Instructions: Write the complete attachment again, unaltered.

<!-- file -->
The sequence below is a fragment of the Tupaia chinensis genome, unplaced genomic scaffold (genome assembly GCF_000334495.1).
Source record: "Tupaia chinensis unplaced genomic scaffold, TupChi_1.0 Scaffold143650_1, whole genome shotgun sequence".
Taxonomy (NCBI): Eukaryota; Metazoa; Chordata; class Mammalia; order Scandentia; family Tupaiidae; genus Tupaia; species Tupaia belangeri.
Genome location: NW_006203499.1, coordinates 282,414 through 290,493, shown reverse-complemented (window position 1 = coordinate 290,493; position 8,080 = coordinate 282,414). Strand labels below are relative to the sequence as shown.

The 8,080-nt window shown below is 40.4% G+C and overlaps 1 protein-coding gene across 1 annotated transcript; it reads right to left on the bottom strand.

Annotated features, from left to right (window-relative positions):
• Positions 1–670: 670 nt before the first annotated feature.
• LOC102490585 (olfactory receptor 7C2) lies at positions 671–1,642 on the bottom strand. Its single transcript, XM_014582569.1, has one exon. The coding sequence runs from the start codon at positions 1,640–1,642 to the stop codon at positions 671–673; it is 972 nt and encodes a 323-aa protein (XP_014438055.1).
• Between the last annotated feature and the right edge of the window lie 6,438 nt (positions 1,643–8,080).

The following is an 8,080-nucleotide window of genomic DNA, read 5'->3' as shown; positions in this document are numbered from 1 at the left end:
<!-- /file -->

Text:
The sequence below is a fragment of the Tupaia chinensis genome, unplaced genomic scaffold (genome assembly GCF_000334495.1).
Source record: "Tupaia chinensis unplaced genomic scaffold, TupChi_1.0 Scaffold143650_1, whole genome shotgun sequence".
Taxonomy (NCBI): Eukaryota; Metazoa; Chordata; class Mammalia; order Scandentia; family Tupaiidae; genus Tupaia; species Tupaia belangeri.
Genome location: NW_006203499.1, coordinates 282,414 through 290,493, shown reverse-complemented (window position 1 = coordinate 290,493; position 8,080 = coordinate 282,414). Strand labels below are relative to the sequence as shown.

The 8,080-nt window shown below is 40.4% G+C and overlaps 1 protein-coding gene across 1 annotated transcript; it reads right to left on the bottom strand.

Annotated features, from left to right (window-relative positions):
• Positions 1–670: 670 nt before the first annotated feature.
• LOC102490585 (olfactory receptor 7C2) lies at positions 671–1,642 on the bottom strand. Its single transcript, XM_014582569.1, has one exon. The coding sequence runs from the start codon at positions 1,640–1,642 to the stop codon at positions 671–673; it is 972 nt and encodes a 323-aa protein (XP_014438055.1).
• Between the last annotated feature and the right edge of the window lie 6,438 nt (positions 1,643–8,080).

The following is an 8,080-nucleotide window of genomic DNA, read 5'->3' as shown; positions in this document are numbered from 1 at the left end: